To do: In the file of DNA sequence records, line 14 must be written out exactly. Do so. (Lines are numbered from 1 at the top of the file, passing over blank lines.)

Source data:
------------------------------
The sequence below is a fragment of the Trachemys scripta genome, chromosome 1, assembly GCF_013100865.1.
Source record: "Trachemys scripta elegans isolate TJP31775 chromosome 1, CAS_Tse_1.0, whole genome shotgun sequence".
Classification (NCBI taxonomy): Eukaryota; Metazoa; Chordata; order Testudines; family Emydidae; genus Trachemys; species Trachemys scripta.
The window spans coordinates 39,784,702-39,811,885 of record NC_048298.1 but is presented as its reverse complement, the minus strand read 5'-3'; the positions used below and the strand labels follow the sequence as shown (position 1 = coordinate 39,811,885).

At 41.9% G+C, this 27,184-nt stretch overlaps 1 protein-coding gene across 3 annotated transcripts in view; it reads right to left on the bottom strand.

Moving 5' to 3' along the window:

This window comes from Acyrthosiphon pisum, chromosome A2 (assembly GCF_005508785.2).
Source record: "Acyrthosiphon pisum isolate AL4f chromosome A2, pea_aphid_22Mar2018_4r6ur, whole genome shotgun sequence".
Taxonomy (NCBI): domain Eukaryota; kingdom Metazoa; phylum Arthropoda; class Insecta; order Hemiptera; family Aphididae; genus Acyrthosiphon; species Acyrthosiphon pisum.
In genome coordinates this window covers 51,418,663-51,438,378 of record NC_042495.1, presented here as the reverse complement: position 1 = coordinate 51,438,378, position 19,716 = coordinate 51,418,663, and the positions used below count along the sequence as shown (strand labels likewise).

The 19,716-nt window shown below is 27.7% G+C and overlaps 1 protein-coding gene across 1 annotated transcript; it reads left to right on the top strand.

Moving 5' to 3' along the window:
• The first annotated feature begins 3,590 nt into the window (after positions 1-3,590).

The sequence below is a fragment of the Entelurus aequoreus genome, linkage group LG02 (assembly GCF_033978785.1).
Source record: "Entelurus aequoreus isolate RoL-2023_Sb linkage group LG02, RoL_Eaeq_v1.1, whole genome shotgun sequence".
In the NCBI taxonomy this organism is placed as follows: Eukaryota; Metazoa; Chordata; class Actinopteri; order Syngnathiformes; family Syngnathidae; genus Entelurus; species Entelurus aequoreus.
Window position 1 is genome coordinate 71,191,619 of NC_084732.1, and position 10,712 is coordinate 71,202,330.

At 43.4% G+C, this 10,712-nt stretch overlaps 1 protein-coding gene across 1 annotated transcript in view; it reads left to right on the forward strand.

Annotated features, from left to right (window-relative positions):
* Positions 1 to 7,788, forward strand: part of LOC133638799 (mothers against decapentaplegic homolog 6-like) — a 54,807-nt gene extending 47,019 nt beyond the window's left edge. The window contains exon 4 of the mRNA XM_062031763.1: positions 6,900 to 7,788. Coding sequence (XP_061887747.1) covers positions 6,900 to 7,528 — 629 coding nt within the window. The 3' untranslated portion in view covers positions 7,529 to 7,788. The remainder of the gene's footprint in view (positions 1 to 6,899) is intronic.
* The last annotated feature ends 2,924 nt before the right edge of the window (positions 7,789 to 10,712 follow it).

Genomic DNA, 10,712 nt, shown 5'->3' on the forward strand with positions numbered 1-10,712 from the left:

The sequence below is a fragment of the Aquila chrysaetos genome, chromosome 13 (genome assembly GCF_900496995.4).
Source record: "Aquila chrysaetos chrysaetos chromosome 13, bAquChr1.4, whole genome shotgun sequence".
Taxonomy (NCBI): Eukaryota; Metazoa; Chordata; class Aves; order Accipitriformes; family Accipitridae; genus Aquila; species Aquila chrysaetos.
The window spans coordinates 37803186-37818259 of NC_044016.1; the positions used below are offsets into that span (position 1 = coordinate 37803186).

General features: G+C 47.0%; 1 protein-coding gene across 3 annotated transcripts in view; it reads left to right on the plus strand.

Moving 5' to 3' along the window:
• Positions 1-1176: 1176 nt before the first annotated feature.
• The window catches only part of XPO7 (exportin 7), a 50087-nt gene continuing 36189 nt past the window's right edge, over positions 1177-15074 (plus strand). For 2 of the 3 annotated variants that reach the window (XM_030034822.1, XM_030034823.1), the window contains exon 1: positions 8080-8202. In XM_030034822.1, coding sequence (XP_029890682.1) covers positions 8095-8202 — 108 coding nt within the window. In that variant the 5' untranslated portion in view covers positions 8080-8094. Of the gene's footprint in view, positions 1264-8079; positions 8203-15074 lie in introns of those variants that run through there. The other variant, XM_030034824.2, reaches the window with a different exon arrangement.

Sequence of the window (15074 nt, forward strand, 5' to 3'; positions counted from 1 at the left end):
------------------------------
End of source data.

The sequence below is a fragment of the Entelurus aequoreus genome, linkage group LG02 (assembly GCF_033978785.1).